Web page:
Definition 3.
Take a concise q of rank 4. We say that $( q , A , B )$ has Type $I 2 ( e )$ if it has Type $I 2$ and $e = h 1 ( I A ∪ B ( 1 , … , 1 ) )$.
Proposition 4.
Assume $k ≥ 3$. Take a concise q of rank 4 such that $( q , A , B )$ has Type $I 2 ( e )$. Set $A ′$: = $A \ A ∩ B$ and $B ′$: = $B \ A ∩ B$. Let $Y ′ ⊂ Y$ be the minimal multiprojective space containing $A ′$.
(a) $Y ′ ≅ P 1 × P 1$ and there is a smooth curve $C ⊂ Y ′$ of bidegree $( 1 , 1 )$ containing $A ′ ∪ B ′$.
(b) We have $1 ≤ e ≤ 2$ and $e = 2$ if and only if $C ∩ ( A ∩ B ) ≠ ∅$.
(c) If $( q , A , B )$ has Type $I 2 ( 2 )$, then $# ( C ∩ ( A ∩ B ) ) = 1$, $n i ≤ 2$ for the 2 factors of Y containing $Y ′$ and $n h = 1$ for all h such that $π h ( Y ′ )$ is a point.
Proof.
Since $A ≠ B$, $h 1 ( I A ∪ B ( 1 , ⋯ , 1 ) ) > 0$. Take $q ′$ in the definition of Type $I 2$. Concision says that $q ′$ is concise for $Y ′$ and that $Y ′$ is the minimal multiprojective space containing $B ′$. Since $A ′ , B ′ ∈ S ( q ′ )$, Ref. [12] (Proposition 3.2) gives $Y ′ ≅ P 1 × P 1$. Note that $h 1 ( I A ′ ∪ B ′ ( 1 , 1 ) ) = 1$, i.e., $q ′$ is in a unique hyperplane section $ν ( C )$ of $ν ( Y ′ )$. Up to the identification of $Y ′$ with $P 1 × P 1$ we have $C ∈ | O P 1 × P 1 ( 1 , 1 ) |$. Since $Y ′$ is the minimal multiprojective space containing either $A ′$ or $B ′$, C is smooth.
Since Y is the minimal multiprojective space containing A, $# ( C ∩ ( A ∩ B ) ) ≤ 1$ and $h 1 ( I A ∪ B ( 1 , … , 1 ) ) = h 1 ( I ( A ∪ B ) ∩ C ( 1 , … , 1 ) )$. □

## 4. $Y = P 3 × P 3 × P 1$

We start with a result true for all multiprojective spaces $Y = P m × P m × P 1$, $m ≥ 2$, although we only need the case $m = 3$. The following result is an easy consequence of [10] (Theorem 2). The strength of [10] (Theorem 2) shows the usefulness of [10].
Proposition 5.
Write $Y = P m × P m × P 1$ for some $m ≥ 2$. Fix $A ⊂ Y$ such that $# ( A ) = # ( π 3 ( A ) ) = m + 1$ and $〈 π i ( A ) 〉 = P m$ for $i = 1 , 2$. Take any $q ∈ 〈 ν ( A ) 〉$ such that $q ∉ 〈 ν ( A ′ ) 〉$ for any $A ′ ⊊ A$. Then q is concise and $S ( q ) = { A }$.
Proof.
Since Y is the minimal multiprojective space containing A, it is sufficient to prove that ${ A } = S ( q )$. If not, by [10] (Theorem 2)). there is a set $E ⊆ A$ such that $# E ≥ 2$ and
$2 ( # E ) ≥ 2 + ∑ i = 1 3 dim 〈 π i ( E ) 〉$
Since $〈 π i ( A ) 〉 = P m$ for $i = 1 , 2$, we have $dim 〈 π i ( E ) 〉 = # E − 1$ for $i = 1 , 2$. Since $π 3 | A$ is injective and $# E ≥ 2$, $〈 π 3 ( E ) 〉 = P 1$. Thus, (2) fails. □
Remark 5.
Note that Proposition 5 gives the uniqueness of the tensor decomposition for a general tensor of format $( m + 1 ) × ( m + 1 ) × 2$.
Theorem 4.
Take $Y = P 3 × P 3 × P 1$ and q concise for Y, with rank 4 and with $# S ( q ) > 1$. Take $A , B ∈ S ( q )$ such that $A ≠ B$. Then either $( q , A , B )$ is of Type II or it is of type $I x$ with $x ∈ { 1 , 2 }$.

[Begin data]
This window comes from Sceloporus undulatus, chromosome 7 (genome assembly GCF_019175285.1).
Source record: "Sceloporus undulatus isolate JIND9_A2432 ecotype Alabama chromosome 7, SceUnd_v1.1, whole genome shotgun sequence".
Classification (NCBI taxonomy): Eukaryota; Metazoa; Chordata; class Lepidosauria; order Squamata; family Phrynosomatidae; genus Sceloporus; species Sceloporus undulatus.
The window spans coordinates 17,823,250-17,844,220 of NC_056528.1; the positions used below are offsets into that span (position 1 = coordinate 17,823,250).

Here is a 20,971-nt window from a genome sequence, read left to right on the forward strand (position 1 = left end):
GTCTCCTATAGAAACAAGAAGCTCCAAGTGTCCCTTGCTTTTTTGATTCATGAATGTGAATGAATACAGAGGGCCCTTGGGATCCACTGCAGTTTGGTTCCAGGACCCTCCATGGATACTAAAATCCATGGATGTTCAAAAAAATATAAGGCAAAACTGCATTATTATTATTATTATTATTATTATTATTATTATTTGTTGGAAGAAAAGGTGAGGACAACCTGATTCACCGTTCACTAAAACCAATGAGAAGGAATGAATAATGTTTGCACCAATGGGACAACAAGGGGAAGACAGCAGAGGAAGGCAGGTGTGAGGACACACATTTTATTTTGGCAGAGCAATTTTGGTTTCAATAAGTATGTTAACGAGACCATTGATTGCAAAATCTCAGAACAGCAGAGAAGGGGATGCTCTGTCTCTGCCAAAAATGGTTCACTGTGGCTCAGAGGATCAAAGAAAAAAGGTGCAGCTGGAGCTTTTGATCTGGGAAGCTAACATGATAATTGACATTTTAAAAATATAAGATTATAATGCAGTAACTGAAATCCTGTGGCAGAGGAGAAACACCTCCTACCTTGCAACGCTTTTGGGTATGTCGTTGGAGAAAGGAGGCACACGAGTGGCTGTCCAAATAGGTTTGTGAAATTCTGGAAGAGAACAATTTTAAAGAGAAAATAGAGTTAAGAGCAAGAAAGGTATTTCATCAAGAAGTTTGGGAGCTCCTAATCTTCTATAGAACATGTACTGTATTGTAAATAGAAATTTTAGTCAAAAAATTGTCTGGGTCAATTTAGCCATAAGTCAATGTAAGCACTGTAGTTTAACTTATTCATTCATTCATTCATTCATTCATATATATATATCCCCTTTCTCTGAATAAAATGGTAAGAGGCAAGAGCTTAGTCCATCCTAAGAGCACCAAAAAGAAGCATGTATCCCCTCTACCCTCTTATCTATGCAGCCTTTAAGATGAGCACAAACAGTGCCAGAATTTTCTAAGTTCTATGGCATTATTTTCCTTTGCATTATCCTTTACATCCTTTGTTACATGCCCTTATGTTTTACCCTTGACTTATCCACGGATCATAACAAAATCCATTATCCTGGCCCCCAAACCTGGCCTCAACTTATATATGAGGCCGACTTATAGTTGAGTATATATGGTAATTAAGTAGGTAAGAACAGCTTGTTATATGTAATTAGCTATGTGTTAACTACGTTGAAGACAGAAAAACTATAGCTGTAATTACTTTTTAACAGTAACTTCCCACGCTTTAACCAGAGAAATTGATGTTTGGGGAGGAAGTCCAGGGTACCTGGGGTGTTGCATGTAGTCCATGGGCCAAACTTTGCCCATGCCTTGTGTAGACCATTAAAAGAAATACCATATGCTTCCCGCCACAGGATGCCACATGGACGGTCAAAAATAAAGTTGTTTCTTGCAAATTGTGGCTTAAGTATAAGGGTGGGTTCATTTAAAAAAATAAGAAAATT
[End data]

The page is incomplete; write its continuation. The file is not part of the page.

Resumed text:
Proof.
Set S: = $A ∪ B$. Since Y is the minimal multiprojective space containing A, $# π 3 ( A ) ≥ 2$. Proposition 5 gives $2 ≤ # π 3 ( A ) ≤ 3$.
Claim 1.
For each $u ∈ P 1$ we have $# ( A ∩ π 3 − 1 ( u ) ) = # ( B ∩ π 3 − 1 ( u ) )$.
Proof.
Set H: = $π 3 − 1 ( u ) ∈ | O Y ( ε 3 ) |$. Assume that Claim 1 fails for u. Exchanging if necessary the role of A and B we may assume that e: = $# ( H ∩ A ) > f$: = $# ( H ∩ B )$. We have $# ( A \ A ∩ H ) = 4 − e$ and $# ( B \ B ∩ H ) = 4 − f > 4 − e$. Concision gives $e ≤ 3$. Let M be a general element of $| I A \ A ∩ H ( ε 2 ) |$. Since $〈 π 2 ( A ) 〉 = 〈 π 2 ( B ) 〉 = P 3$, $# ( B ∩ M ) ≤ 4 − e$. Since $A ⊂ H ∪ M$, $B ⊈ H ∪ M$ and $h 1 ( I B ( 1 , 0 , 0 ) ) = 0$, Ref. [14] (Lemma 5.1) gives a contradiction and proves Claim 1.□
Observation 1.
Claim 1 gives $π 3 ( A ) = π 3 ( B )$.
Since $# π 3 ( A ) ∈ { 2 , 3 }$, there is $o ∈ P 1$ such that g: = $# ( H ∩ A ) > 1$, where H: = $π 3 − 1 ( o )$. Set $A = A ′ ⊔ A ″$ and $B = B ′ ⊔ B ″$ with $A ′ = H ∩ A$ and $B ′ = H ∩ B$.
Claim 2.
$η 3 | S$ is injective.
Proof.
Assume the existence of $u , v ∈ S$ such that $η 3 ( u ) = η 3 ( v )$ and $u ≠ v$. Lemma 1 gives $# ( { u , v } ∩ A ) = 1$, say $u ∈ A \ A ∩ B$ and $v ∈ B \ A ∩ B$. Take $H 2 ∈ | O Y ( ε 2 ) |$ such that $( A \ { u } ) ⊂ H 2$. Since Y is the minimal multiprojective space containing A, $u ∉ H 2$. Claim 1 gives $# ( H 2 ∩ B ) = 3$. Since $π 2 ( u ) = π 2 ( v )$, $v ∉ H 2$. Since $u ≠ v$, Ref. [14] (Lemma 5.1) gives $h 1 ( I { u , v } ( 1 , 0 , 1 ) ) > 0$, contradicting the assumption $π 3 ( u ) ≠ π 3 ( v )$.□
By Claim 1 and Observation 1 there is $o ∈ P 1$ such that e: = $# ( A ∩ π 3 − 1 ( o ) ) = # ( B ∩ π 3 − 1 ( o ) ) ≥ 2$. Set H: = $π 3 − 1 ( o ) ∈ | O Y ( ε 2 ) |$. Write $A = A 1 ⊔ A 2$ and $B = B 1 ⊔ B 2$ with $A 1 = A ∩ H$ and $B 1 = B ∩ H$.